“This will not be a boxing match,” Amir Oren, a writer for Haaretz and the moderator of an event at Tel Aviv’s Institute for National Security Studies, told the assembled crowd on Sunday. But as Major General (ret.) Eli Zeira took to the stage at a conference marking the anniversary the Yom Kippur War—which broke out exactly forty years prior, on October 6th 1973—the tension was palpable. As the chief of military intelligence found by a national inquiry commission to have failed in his responsibility to properly sound the alarm, Zeira is one of that war’s most controversial figures. His opponent was Major General (ret.) Zvi Zamir, who was chief of the Mossad at the time. The two have been at loggerheads for years now, most notably over the past decade, with Zamir blaming Zeira for exposing a former Mossad asset—the Egyptian spy Ashraf Marwan, whom Zeira believed to have been a double agent. The sorry affair seemed to have ended six years ago with Zamir winning a legal battle (Zeira sued him for libel), and Marwan’s mysterious death in London a few months later. And so Sunday’s event was a rare opportunity to watch the two bitter rivals share a forum—although they took turns on stage, and did not shake hands.
First up was Zeira, whose remarks were unsurprisingly self-serving. He dedicated the first part of his remarks to his critique of the 75-mile long Israeli defense array along the Suez Canal prior to the war: only 12 or so strongholds, with 1,000 Israeli soldiers, faced with 100 times as many Egyptians across the canal. That border, he seemed to suggest, was indefensible. That he didn’t do enough to make his point heard, he said, was a mistake. And yes, military intelligence had a conceptziya, or ‘concept’, according to which the odds of an Egyptian attack were low. He said the Egyptians deserved a medal of honor for pulling off such a successful deception operation. Still, Zeira admitted that he had not done enough to challenge that prevailing conceptziya, but maintained that becaues of the intelligence he provided, and contrary to popular belief, by Friday morning—26 hours before the war was to begin—Israel’s leaders had a pretty good idea that war was imminent. “Why the reserves weren’t mobilized then and there,” he said, “remains a mystery to me to this day.”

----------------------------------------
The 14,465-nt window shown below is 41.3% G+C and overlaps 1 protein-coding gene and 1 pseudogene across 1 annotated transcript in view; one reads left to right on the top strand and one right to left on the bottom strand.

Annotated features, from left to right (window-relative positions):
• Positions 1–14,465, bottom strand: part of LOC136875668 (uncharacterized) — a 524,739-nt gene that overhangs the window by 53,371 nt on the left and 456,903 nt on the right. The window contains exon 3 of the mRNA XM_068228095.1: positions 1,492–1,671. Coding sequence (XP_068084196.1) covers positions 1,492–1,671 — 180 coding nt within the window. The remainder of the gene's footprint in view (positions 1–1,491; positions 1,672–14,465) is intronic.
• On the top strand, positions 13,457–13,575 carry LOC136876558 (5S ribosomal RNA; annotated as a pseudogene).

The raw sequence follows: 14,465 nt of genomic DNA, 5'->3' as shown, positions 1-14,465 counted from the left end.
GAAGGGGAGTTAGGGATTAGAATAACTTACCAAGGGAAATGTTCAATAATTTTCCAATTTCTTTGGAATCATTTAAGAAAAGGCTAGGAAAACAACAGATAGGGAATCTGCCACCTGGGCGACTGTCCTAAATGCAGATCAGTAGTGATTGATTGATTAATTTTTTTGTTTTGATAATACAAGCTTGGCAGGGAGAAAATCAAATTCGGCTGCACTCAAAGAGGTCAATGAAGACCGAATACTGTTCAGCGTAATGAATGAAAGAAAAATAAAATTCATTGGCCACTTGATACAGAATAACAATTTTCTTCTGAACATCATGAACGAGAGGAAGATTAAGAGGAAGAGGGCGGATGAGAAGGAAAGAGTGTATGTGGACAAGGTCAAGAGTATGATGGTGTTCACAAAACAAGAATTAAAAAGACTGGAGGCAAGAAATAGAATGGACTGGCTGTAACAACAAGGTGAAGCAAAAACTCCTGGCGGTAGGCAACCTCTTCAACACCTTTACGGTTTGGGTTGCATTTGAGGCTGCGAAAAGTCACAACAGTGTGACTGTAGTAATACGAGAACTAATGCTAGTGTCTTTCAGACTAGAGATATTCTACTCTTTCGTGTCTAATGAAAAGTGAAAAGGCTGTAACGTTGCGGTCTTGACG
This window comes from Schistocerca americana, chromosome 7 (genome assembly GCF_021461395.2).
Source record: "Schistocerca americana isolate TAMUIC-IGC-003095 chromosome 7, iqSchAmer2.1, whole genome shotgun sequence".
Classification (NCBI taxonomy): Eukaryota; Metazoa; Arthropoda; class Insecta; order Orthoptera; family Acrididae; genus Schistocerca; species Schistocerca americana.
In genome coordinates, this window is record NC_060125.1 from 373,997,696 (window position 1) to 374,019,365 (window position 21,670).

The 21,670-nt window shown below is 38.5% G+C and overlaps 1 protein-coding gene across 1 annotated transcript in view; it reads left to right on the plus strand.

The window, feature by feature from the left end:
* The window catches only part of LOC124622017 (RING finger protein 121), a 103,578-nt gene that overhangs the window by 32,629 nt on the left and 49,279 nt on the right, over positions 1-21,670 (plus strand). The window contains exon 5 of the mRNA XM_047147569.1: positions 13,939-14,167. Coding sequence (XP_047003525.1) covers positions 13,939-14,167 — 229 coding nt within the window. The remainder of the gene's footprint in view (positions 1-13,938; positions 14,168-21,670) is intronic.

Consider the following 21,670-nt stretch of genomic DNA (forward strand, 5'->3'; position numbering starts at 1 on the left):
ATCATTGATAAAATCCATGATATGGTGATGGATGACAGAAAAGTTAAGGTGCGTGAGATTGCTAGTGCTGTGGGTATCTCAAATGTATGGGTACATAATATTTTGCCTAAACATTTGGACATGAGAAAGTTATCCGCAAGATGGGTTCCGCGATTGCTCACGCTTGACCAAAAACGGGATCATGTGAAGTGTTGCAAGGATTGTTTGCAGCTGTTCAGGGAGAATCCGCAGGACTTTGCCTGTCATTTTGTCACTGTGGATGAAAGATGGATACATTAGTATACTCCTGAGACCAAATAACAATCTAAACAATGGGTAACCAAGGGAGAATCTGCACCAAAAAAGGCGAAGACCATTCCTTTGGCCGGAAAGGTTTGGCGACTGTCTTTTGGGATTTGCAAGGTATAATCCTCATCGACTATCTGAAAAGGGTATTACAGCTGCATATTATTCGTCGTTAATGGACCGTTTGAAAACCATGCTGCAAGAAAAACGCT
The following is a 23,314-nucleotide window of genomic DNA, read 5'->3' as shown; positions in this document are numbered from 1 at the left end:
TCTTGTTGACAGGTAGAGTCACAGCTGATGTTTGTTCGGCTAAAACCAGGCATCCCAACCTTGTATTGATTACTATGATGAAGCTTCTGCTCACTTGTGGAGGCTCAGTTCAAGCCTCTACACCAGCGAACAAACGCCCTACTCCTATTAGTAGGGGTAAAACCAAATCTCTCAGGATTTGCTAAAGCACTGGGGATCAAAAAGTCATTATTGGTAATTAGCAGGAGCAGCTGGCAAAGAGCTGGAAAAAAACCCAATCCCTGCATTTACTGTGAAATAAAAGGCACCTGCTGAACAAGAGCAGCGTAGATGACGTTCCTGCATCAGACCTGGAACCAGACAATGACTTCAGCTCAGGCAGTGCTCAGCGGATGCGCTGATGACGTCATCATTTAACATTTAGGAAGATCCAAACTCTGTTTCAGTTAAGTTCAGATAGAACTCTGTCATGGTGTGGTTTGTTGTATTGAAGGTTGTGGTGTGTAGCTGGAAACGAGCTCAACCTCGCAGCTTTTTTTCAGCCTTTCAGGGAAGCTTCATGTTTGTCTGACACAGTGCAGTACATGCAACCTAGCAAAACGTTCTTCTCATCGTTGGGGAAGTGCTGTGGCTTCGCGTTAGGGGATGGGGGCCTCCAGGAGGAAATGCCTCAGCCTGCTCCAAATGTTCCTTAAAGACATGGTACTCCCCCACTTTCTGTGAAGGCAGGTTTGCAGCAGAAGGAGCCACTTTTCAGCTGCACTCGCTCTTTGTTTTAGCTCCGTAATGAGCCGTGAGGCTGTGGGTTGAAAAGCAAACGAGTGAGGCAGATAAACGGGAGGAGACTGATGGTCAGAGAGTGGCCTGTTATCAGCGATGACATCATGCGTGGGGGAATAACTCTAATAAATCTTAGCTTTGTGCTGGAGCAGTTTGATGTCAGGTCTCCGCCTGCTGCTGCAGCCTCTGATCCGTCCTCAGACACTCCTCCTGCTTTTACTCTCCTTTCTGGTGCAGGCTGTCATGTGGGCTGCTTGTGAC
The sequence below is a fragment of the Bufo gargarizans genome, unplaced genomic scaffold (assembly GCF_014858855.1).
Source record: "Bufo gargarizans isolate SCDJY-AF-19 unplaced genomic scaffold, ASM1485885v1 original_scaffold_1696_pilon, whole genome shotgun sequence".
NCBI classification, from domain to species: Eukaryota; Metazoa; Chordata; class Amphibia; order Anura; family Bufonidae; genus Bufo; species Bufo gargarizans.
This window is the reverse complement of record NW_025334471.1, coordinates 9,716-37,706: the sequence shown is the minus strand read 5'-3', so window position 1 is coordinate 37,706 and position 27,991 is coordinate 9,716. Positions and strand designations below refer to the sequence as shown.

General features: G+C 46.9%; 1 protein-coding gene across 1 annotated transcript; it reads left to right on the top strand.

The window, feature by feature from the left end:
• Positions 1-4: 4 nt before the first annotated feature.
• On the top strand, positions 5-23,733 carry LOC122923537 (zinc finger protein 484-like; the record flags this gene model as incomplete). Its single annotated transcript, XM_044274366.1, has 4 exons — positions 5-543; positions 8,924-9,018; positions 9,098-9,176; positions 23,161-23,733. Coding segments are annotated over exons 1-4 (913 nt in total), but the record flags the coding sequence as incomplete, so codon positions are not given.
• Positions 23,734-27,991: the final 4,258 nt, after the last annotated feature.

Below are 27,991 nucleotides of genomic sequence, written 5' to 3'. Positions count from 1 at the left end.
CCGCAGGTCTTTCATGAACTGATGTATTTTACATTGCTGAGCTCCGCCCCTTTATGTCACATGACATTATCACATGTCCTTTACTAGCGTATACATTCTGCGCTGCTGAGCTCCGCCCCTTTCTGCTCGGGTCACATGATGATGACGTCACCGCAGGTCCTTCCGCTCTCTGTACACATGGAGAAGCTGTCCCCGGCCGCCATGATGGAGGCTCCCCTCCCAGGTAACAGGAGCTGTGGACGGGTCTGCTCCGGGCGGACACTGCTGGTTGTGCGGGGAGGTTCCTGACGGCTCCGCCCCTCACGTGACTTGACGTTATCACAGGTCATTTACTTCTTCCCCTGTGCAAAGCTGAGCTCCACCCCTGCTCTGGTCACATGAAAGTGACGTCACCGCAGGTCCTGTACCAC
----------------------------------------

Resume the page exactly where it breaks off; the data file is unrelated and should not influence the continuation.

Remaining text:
Zeira’s speech was punctuated by heckling from the audience. Colonel (ret.) Yossi Langotsky was particularly outspoken. Before the war, Langotsky had been in charge of the “special means” that were meant to provide crucial warnings prior to a surprise attack and which Zeira has been accused of failing to activate. Zeira said the means had been activated and that Langotsky had been in the know. “That’s a lie,” Langotzky yelled from the crowd. “He’s spreading disinformation! Where does he get this stuff from?” Zeira, still spry at 85, shrugged him off.
Zamir is 88 and more frail than Zeira. He admitted that he had considered not showing up to the conference, but said he felt that he had to. When he joined the Mossad, he said, he realized to his frustration that his job was to be “a spy for military intelligence”—to provide raw information but not to analyze it on his own. His frustration grew as more and more warning signs came pouring in—via the Mossad—to military intelligence throughout 1973, and were often not passed on to Israel’s leaders because they didn’t fit the conceptziya. “There is nothing holier than a warning signal,” he said. “You just don’t delay those. And based on what I’ve read about the intelligence in the Second Lebanon War, I’m not sure we’ve learnt our lesson.”
Zeira, perhaps wary after losing his libel suit, hadn’t mentioned Marwan in his remarks, but Zamir did not shy away from talking about his most prized source. By now the crusty old spymaster was positively rejuvenated. “The chief of military intelligence disqualified him as a double agent, who had given us truthful reports so he could be a double agent,” he said sarcastically. “But that agent alerted us to the war. Golda didn’t hear it from the chief of military intelligence, but from the ‘double agent’!”
As the session was not a boxing match, there was no knockout between the two once very powerful men. And it is doubtful that there could, or should, have been a knockout. Earlier, when the organizers asked the heckler Langotsky to show Zeira some courtesy, he snapped back, reminding everyone that the session wasn’t really about Zeira and Zamir. “Don’t talk to me about courtesy! 3,000 soldiers were killed back then!”
Tal Kra-Oz is a writer based in Tel Aviv.